Wildlife Encounters - 9th - 12th grade
Lesson 2: Wildlife Populations
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Each year, hundreds of thousands of wildlife babies are taken from the wild by well-meaning humans that believe the animals have been abandon by their parents. It is human nature to want to rescue an animal that looks like it needs help, though wild babies rarely need human assistance.

A wildlife baby that is not with its parent is not necessarily orphaned. Remember that precocial species like turtles do not need parental care to survive, raccoon feedingand that deer and rabbits use the abandon strategy to help protect their offspring. Also, parent animals will often hide when humans are around. It is best to assume a baby wild animal is NOT orphaned unless there is evidence that its parents have been killed.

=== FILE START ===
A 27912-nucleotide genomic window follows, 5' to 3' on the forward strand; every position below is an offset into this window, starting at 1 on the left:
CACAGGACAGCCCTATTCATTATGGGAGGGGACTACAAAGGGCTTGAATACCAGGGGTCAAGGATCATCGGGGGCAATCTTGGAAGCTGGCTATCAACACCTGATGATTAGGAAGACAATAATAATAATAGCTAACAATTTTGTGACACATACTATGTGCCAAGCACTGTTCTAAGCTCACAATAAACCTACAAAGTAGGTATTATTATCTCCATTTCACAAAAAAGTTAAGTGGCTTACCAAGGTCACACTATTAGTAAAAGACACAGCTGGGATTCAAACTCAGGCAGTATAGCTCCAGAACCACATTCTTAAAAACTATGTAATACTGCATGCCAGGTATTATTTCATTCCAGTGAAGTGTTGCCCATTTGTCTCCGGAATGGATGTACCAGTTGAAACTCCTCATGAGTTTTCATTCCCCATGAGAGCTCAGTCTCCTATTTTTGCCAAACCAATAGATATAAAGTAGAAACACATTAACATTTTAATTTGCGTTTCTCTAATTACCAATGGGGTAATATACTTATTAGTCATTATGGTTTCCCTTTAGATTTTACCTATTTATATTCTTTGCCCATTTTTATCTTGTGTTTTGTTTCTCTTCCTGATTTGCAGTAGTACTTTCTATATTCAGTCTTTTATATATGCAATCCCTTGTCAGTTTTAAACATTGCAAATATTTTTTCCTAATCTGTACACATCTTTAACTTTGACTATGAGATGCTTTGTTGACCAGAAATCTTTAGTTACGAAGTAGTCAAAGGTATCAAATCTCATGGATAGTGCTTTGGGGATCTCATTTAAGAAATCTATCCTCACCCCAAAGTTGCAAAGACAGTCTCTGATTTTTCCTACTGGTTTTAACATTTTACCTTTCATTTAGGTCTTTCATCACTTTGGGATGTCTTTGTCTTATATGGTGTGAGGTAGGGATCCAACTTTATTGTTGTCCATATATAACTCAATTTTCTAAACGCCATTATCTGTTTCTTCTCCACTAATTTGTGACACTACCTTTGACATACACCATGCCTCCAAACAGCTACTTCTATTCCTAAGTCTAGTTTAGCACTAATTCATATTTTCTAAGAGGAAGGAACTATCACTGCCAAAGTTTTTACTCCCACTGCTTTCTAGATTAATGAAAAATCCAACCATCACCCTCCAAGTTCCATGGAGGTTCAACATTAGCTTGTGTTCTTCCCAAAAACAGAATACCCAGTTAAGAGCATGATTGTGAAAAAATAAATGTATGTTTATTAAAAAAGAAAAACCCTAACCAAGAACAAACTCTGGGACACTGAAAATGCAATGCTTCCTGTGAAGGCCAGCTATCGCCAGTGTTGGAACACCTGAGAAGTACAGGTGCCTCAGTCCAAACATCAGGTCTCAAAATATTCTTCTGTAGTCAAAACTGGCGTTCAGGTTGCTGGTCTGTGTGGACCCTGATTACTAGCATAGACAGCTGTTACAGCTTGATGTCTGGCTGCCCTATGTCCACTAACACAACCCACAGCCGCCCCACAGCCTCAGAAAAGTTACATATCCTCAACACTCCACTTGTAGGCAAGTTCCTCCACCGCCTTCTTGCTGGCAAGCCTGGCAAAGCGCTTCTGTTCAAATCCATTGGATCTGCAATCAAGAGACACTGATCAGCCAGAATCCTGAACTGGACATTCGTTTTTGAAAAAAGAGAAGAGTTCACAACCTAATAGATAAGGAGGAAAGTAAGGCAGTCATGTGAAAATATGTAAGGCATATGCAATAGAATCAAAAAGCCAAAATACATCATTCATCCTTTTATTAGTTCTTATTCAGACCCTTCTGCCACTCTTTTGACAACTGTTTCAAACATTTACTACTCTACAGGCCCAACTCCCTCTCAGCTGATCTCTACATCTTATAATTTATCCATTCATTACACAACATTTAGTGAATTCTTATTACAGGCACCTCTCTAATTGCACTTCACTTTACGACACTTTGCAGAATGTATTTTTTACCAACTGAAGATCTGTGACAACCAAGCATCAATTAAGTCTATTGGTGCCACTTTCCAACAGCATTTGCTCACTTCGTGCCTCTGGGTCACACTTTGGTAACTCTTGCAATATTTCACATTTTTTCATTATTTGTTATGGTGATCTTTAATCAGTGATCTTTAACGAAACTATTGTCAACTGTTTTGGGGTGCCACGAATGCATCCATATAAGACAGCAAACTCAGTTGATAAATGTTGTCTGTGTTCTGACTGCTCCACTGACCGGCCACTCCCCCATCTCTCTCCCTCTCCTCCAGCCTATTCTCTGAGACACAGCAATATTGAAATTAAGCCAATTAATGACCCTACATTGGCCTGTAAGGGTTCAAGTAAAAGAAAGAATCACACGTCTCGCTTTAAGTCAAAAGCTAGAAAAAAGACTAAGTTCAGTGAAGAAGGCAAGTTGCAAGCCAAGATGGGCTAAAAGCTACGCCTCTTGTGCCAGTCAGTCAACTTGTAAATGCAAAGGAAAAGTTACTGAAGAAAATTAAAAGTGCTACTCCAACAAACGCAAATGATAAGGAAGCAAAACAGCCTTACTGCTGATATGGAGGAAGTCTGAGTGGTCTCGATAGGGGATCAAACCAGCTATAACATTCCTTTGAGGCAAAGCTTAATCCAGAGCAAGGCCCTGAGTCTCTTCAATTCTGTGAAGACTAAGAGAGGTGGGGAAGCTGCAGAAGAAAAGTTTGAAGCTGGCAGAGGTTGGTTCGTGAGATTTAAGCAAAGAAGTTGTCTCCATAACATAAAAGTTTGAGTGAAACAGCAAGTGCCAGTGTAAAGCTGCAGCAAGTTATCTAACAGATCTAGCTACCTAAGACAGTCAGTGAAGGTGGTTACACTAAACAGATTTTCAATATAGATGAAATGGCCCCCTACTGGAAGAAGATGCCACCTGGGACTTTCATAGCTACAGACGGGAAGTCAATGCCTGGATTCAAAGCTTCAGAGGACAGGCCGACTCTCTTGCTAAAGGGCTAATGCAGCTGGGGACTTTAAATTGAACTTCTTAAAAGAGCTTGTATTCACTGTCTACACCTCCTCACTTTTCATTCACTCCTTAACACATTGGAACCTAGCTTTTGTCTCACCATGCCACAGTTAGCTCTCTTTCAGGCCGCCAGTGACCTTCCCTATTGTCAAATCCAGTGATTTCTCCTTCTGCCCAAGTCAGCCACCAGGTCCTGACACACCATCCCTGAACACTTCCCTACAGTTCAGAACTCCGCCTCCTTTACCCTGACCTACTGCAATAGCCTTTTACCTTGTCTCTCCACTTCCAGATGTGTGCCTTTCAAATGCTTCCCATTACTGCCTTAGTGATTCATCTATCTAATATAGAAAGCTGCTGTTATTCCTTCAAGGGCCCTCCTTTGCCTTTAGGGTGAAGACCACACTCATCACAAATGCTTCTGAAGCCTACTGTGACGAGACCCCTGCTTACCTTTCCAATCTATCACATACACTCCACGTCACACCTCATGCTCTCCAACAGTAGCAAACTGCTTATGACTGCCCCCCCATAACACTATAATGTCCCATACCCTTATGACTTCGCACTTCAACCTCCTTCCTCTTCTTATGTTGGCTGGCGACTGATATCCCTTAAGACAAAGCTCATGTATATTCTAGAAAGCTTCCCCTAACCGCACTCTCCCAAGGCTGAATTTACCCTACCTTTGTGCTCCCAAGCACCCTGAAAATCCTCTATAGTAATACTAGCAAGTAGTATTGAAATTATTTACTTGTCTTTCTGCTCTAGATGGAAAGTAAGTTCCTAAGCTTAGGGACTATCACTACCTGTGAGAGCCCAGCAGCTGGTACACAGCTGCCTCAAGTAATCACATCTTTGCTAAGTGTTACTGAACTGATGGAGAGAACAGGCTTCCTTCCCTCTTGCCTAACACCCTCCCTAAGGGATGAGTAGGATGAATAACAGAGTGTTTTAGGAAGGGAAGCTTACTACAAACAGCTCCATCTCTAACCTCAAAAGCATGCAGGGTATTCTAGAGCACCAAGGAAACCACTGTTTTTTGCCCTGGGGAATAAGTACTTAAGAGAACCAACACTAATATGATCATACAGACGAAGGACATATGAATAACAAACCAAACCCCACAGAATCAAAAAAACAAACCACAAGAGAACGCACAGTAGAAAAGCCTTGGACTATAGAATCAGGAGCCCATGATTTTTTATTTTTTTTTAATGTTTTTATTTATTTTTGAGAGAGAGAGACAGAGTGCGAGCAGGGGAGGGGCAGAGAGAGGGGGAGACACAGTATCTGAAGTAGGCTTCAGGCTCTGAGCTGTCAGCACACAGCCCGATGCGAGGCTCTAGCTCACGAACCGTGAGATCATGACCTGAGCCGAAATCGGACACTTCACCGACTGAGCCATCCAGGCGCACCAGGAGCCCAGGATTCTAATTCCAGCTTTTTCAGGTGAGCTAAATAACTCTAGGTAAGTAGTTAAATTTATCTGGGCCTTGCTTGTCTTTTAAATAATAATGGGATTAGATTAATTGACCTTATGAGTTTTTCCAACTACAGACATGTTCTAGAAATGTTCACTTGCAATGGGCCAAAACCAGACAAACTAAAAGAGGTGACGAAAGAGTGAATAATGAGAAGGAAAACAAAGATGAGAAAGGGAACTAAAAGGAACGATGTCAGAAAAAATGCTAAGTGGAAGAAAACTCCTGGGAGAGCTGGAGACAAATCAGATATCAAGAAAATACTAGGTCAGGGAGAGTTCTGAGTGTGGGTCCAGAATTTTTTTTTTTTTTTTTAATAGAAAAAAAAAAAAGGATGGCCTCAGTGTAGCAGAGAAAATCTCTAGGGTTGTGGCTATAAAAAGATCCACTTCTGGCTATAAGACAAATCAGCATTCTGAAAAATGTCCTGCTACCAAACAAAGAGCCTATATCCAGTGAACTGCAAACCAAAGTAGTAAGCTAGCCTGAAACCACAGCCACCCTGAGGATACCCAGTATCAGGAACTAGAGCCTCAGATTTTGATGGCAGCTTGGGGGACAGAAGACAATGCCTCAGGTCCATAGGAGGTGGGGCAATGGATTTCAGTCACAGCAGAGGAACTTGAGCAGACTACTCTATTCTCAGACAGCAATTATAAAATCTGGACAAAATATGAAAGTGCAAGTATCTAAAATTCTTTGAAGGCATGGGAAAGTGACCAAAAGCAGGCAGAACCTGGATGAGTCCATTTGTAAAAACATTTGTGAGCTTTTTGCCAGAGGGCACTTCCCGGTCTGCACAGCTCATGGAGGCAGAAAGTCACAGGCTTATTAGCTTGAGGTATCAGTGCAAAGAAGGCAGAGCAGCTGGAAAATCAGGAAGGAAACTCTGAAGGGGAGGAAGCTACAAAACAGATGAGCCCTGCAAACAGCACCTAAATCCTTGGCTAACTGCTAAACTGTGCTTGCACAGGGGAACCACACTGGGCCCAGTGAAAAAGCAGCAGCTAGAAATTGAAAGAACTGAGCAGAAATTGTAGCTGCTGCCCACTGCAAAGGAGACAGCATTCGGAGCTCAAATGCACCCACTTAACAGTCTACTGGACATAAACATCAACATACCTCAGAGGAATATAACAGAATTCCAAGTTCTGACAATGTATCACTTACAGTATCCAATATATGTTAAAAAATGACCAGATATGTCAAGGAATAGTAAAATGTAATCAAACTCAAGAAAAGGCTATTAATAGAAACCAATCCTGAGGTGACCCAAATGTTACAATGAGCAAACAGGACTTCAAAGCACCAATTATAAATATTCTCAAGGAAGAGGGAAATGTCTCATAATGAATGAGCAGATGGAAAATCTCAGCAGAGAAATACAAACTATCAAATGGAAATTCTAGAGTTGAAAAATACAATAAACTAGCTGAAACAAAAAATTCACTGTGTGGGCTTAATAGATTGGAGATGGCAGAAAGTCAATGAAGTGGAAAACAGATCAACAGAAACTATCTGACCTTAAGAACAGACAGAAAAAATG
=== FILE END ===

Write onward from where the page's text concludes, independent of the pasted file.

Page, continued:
How do you know if an animal is really orphaned? Follow the checklist below!

  • Is the baby crying? Healthy baby animals that are waiting for mom to come back are quiet so predators do not find them. If a baby is crying or making lots of noise, it might be orphaned.
  • opossum orphanAre there bugs on the baby? If mom is taking care of the baby, she will keep insects away. Seeing insects on a baby is a good clue that it is orphaned.
  • Is the baby cold? If babies go too long without seeing mom or eating, they get cold. Cold babies are most likely orphaned babies.
  • Is the baby dehydrated? In young animals with little fur or feathers, dehydration causes the skin to look wrinkled. Wrinkled skin is a sign babies have not been fed, and are likely orphaned.
  • Is the baby injured? Does it look like the baby is hurt or bleeding? Injured babies need human help even if mom is around, and should be rescued.
  • Still not sure if a baby animal needs to be rescued?
    orphan baby animalCall your local wildlife rehabilitator or veterinarian to ask! It is always best to check with a professional before intervening to help wildlife. A list of the Illinois Wildlife Rehabilitators can be found at the Illinois Department of Natural Resources website.



Challenges for Wildlife Orphans